In the Great Pyramid of Giza, a secret corridorwas recently uncovered by researchers, potentially opening the door to the discovery of further intriguing ancient artifacts.
Archaeologists and conspiracy theorists alike continue to be fascinated by the Egyptian Pyramids hundreds of years after they were constructed.
There are many theories about them, ranging from extraterrestrial civilizations to ancient curses, but often the reality – or things we really know about them – may be just as fascinating as the fiction.
On this occasion, in March 2023, scientists uncovered a nine-metre-long underground corridor within the Pyramid of Khufu, which was erected for the ancient monarch of the same name.
The discovery that found in the Great Pyramid of Giza was revealed by the Egyptian minister of tourism and antiquities on March 2, and it was evident that he was enthusiastic about the possibilities it would open up for both future investigation and tourism to his nation.
We’re not entirely clear what the corridor was for, as is so frequently the case with discoveries like these, so we can’t truly tell you too much about it just yet. However, that only indicates that there is still more to discover, which will be excellent news for the scientists and archaeologists entrusted with doing the research.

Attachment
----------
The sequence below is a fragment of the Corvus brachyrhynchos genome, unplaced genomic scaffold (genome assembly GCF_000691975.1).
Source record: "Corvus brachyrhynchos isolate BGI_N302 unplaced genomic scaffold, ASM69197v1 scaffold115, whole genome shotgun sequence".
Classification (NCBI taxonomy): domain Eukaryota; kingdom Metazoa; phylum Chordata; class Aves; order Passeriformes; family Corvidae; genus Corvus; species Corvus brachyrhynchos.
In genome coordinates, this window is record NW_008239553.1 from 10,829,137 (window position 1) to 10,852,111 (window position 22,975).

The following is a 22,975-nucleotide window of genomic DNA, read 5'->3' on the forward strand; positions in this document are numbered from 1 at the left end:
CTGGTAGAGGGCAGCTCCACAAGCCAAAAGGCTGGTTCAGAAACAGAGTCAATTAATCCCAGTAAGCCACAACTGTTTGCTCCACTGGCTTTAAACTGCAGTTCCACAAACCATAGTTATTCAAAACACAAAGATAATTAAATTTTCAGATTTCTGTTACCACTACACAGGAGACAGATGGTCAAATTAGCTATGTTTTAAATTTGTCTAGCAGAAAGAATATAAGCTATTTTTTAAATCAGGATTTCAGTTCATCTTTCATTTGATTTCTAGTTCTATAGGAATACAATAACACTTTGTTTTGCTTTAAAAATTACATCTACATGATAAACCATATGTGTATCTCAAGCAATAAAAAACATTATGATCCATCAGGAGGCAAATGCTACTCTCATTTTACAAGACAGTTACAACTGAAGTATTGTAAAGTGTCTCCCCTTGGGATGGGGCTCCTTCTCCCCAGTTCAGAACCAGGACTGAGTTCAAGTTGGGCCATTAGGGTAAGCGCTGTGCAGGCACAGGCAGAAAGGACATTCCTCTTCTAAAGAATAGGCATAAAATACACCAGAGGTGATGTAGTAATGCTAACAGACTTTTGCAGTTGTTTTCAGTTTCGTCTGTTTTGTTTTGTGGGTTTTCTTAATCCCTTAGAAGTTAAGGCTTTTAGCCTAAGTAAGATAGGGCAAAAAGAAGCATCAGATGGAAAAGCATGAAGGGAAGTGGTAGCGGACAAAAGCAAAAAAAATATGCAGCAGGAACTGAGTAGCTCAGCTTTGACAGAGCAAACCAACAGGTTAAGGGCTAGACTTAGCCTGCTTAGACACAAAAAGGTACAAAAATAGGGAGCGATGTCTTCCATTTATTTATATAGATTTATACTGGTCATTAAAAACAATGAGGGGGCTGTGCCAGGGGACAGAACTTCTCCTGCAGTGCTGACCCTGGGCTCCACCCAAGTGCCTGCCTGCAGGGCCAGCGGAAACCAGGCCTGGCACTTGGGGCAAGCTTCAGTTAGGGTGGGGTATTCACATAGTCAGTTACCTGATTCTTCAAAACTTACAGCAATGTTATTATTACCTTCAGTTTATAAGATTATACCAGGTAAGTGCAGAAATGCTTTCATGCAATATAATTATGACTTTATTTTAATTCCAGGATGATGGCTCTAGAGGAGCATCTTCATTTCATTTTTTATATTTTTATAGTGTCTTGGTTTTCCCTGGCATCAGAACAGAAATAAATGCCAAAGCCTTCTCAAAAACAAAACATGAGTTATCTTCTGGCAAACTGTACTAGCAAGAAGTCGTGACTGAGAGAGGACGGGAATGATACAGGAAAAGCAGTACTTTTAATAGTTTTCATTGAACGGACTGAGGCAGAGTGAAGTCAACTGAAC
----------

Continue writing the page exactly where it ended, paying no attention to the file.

Obviously, there will be people who warn of old curses in secret tunnels like these, but it’s likely that they won’t let that stop them from continuing their search. Those responsible for the finding are known as Scan Pyramid.
According to the news of Lad Bible, modern technology has been used since 2015 to view the pyramid’s inside from the outside. In order to have a better idea of what lurks inside Khufu’s purported tomb, infrared thermography has been used.
The roof of this recently found corridor, which is over 138 meters tall and was constructed to support the weight of the remainder of the pyramid, which is the tallest in Egypt, according to Mostafa Waziri, the president of the Egyptian Supreme Council of Antiquities. It used to be more than 146 meters, but things have changed since then.
Waziri said: “A big question mark hangs over whether this corridor was created to relieve the weight on the [main] entrance or lighten the load on a space yet to be discovered. Scanning work will continue to uncover more secrets.”